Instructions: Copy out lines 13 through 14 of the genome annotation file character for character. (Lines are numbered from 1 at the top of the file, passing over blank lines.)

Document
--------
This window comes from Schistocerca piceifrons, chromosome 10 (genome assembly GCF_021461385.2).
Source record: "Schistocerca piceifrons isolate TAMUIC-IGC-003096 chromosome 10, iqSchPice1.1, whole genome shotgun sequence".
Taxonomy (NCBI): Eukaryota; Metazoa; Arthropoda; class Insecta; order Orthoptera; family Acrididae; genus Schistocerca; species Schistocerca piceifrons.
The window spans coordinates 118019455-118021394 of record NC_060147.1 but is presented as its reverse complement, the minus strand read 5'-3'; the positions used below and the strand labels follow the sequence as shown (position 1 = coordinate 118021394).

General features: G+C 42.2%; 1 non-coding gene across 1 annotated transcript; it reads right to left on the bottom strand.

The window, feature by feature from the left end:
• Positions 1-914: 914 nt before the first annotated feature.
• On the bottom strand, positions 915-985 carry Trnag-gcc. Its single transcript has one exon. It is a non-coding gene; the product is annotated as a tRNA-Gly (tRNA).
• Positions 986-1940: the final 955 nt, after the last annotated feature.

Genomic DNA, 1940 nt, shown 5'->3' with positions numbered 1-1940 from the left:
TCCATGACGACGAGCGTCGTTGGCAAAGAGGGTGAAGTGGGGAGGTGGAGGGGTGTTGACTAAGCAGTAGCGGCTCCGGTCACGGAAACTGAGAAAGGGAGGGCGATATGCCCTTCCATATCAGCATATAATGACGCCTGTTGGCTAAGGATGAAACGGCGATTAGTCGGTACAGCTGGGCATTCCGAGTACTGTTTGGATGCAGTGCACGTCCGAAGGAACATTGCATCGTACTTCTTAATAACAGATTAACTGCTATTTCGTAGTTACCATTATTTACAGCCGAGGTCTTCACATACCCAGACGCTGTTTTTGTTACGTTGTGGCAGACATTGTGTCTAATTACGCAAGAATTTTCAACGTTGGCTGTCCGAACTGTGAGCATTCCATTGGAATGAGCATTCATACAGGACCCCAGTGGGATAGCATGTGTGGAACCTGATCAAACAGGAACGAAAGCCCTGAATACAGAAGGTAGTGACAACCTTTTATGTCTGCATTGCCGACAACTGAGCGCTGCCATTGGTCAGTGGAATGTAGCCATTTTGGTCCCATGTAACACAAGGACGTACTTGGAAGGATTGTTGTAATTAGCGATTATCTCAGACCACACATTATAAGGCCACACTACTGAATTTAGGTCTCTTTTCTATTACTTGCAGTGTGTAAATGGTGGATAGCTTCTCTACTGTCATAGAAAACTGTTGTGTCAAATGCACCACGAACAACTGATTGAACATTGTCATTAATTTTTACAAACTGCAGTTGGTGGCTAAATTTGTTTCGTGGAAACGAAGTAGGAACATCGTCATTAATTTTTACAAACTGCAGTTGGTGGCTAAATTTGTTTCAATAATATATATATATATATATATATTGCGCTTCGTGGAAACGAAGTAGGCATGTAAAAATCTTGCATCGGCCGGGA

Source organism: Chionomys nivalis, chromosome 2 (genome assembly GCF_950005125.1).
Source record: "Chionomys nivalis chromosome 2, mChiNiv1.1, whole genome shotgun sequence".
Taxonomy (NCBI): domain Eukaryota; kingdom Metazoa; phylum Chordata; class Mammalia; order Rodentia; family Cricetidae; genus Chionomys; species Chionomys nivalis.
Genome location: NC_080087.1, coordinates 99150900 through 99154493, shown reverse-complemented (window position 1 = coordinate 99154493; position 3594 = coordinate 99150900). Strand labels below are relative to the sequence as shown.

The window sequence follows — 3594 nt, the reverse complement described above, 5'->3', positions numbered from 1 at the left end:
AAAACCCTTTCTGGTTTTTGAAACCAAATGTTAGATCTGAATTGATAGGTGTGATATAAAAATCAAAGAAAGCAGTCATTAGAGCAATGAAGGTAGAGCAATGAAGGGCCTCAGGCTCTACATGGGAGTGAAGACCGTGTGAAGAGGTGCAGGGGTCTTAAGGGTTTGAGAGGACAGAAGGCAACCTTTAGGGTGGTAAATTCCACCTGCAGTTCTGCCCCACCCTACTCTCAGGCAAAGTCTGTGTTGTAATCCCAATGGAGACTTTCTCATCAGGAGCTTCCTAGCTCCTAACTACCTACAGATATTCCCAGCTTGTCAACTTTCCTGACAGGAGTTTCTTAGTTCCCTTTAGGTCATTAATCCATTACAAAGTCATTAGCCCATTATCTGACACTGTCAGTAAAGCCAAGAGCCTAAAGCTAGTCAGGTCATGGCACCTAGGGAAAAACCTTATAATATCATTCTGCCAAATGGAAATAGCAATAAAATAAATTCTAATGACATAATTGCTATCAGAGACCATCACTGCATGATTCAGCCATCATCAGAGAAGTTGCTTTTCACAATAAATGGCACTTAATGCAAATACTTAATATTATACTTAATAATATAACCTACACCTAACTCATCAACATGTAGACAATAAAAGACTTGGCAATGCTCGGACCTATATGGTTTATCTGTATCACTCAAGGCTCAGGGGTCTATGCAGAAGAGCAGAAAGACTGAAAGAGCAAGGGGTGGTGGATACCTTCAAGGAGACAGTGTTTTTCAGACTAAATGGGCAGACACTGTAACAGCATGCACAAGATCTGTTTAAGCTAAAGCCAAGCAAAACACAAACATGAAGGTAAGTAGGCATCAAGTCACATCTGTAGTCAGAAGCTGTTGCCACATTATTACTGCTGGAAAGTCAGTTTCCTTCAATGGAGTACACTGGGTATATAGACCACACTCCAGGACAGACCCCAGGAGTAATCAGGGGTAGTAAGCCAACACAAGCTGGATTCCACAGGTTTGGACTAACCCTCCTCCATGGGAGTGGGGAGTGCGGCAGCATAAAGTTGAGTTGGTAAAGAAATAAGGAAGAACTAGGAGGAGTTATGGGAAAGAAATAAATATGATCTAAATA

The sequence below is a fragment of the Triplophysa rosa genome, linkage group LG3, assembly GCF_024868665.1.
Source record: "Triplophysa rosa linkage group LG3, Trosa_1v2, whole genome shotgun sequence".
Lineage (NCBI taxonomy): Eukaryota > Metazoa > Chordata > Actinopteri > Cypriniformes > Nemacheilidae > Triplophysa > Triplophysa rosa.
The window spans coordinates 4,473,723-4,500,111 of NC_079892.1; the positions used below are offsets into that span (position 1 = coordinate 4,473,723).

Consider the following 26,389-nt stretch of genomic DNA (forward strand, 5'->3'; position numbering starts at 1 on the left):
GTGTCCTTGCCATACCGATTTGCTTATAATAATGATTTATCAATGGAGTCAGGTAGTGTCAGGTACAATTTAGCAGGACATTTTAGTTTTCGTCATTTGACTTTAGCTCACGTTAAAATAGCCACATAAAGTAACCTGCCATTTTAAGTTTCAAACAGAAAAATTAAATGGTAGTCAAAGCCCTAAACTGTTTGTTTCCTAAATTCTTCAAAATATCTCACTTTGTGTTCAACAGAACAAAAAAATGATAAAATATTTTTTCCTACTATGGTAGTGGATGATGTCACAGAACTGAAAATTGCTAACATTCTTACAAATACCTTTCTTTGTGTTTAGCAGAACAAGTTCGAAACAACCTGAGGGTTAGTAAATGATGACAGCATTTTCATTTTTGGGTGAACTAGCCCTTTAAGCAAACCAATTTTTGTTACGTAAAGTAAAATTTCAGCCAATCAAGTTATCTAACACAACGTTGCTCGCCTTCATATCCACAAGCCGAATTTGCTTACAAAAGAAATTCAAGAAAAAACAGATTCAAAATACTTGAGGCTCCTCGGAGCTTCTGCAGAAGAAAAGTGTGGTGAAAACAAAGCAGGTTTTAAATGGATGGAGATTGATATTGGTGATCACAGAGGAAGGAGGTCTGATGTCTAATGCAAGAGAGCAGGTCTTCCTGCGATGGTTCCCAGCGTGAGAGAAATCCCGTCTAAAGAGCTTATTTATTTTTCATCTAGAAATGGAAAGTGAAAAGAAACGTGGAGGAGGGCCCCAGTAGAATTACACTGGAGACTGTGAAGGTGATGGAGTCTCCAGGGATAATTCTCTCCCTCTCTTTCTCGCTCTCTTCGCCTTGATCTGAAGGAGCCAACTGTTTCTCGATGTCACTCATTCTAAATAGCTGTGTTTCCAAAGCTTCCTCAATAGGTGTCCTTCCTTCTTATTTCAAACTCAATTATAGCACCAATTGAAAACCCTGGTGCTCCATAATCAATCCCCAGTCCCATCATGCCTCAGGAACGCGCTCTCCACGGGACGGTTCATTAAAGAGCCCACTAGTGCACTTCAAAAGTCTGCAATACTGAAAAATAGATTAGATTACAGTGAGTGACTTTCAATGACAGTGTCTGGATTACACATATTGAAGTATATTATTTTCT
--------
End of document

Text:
Source record: "Chionomys nivalis chromosome 2, mChiNiv1.1, whole genome shotgun sequence".
Taxonomy (NCBI): domain Eukaryota; kingdom Metazoa; phylum Chordata; class Mammalia; order Rodentia; family Cricetidae; genus Chionomys; species Chionomys nivalis.